Urticaria is a scientific term for hives. Urticaria appears due to food and drug allergies, but can also develop when an individual touches a substance they are allergic to, or when stung by an insect. It involves reddish wheals that appear on the skin that usually itch.

Contact dermatitis
Another type of rash that may involve scales or blistering due to coming in contact with an allergen. Contact dermatitis is usually limited to the region of the body that has been in direct contact with the substance.

Swelling, scientifically referred to as edema, can accompany any type of allergy and can be seen on the skin. Urticarial or rash may be found on a body part that is also swollen; swelling can appear on the eyes and mouth, as in the case of a food allergy. Swelling of the larynx due to an allergy is an extremely dangerous medical emergency, discussed below.

Asthma is a condition that, in the majority of the cases, is caused by an allergy. It causes coughing, dyspnea, chest tightness and quick breathing. Common allergens that result in asthma include pollen, dust, mold spores and animal hair or cockroach feces.

Gastrointestinal symptoms
Ingesting food one is allergic to can lead to other symptoms, except for a rash or urticaria. Symptoms from the gastrointestinal tract include vomiting or diarrhea.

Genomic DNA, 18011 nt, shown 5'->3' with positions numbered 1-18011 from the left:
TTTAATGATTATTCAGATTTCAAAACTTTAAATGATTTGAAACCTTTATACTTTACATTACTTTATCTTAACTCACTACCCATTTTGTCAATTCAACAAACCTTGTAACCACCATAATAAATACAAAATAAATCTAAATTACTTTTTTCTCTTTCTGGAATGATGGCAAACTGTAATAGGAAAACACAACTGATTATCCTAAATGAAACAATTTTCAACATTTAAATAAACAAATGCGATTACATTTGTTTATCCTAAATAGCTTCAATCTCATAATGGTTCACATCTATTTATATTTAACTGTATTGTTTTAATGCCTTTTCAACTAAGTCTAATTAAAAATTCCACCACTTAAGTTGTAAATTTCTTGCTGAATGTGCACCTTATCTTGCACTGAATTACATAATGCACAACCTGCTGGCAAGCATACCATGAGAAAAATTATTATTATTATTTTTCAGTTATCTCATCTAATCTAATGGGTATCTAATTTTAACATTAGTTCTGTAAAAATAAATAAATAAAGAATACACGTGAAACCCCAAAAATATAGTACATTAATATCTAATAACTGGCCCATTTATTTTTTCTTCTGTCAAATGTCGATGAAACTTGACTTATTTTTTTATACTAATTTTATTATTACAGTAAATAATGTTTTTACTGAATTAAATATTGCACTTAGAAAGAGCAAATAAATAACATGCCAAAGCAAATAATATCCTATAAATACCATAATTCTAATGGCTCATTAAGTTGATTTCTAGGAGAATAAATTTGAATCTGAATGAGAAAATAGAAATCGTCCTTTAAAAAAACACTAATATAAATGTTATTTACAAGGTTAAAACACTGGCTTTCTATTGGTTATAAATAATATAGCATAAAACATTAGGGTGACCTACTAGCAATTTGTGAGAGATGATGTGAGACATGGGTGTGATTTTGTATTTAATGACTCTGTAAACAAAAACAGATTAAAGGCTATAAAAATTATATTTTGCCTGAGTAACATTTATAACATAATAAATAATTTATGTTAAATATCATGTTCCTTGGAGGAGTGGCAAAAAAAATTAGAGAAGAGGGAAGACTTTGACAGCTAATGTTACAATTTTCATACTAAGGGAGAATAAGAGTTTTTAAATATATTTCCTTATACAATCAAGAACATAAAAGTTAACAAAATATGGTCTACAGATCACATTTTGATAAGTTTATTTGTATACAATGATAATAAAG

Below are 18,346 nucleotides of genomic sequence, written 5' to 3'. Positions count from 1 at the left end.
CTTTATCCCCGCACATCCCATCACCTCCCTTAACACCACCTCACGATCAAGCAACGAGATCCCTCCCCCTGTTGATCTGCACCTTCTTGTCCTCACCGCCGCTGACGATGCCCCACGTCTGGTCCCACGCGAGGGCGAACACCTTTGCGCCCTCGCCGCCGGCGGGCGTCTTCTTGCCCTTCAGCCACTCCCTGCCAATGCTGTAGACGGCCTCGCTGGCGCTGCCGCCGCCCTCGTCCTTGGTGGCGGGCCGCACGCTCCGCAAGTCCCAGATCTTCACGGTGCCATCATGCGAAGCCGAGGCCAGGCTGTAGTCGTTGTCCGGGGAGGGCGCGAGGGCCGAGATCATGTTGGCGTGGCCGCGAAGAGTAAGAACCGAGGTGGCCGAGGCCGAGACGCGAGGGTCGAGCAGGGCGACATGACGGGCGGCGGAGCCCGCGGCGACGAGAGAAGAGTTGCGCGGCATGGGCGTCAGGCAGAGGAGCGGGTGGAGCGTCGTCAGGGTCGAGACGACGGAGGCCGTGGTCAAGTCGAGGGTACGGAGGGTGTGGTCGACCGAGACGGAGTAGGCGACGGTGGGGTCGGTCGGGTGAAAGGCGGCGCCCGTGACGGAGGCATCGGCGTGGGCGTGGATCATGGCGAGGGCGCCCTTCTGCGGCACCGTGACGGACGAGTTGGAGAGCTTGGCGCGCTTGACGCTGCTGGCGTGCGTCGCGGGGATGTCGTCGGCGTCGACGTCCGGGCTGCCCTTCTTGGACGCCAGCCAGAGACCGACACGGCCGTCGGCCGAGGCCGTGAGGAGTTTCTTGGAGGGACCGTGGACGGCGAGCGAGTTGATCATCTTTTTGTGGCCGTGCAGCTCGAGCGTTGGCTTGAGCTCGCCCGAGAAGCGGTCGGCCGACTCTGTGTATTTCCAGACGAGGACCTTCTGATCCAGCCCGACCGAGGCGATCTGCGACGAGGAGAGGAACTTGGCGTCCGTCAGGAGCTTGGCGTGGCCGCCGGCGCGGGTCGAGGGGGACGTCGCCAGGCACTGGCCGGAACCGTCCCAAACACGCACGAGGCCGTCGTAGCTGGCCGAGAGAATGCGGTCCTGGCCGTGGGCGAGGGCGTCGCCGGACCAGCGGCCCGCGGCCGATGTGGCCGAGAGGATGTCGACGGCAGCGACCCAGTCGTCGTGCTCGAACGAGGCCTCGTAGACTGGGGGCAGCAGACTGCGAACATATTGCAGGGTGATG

Anaphylaxis is a severe, life-threatening allergic reaction, which can cause failure of multiple systems in the human organism and can arise from ingesting food or medications one is allergic to, insect bites, or coming to contact with an allergen. Anaphylaxis develops quickly after contact with the allergen and causes skin reactions (rash, urticaria, itching), tachycardia (a rapid pulse), a drop in blood pressure which can lead to fainting and, most importantly, inability to breathe properly because the throat is swollen. A swollen throat implies that, if not treated properly, anaphylaxis can lead to severe hypo-oxygenation and death. Nausea and vomiting can also be present.

Allergic reactions can be mild or severe. Skin rashes that do not progress to dyspnea, cough or chest tightness and are relieved by simple anti-allergic medications such as antihistamine medications (over-the-counter), are usually not dangerous. However, given the fact that it cannot be predicted how an allergic reaction will develop, if you believe you are experiencing allergy-induced symptoms, so contact your doctor right away. If you happen to ingest a food or medication you have not consumed before and gastrointestinal, skin or throat symptoms appear, do contact your doctor immediately. In addition, if you notice a rash or irritation, that recurs after a certain activity, do call your doctor to set up an appointment. If anaphylaxis-like symptoms develop, stay as calm as possible and call 911. If you have experienced anaphylaxis before and know what you allergic to, ask your doctor to prescribe an adrenalin-filled pen, with which you can inject yourself when it happens again.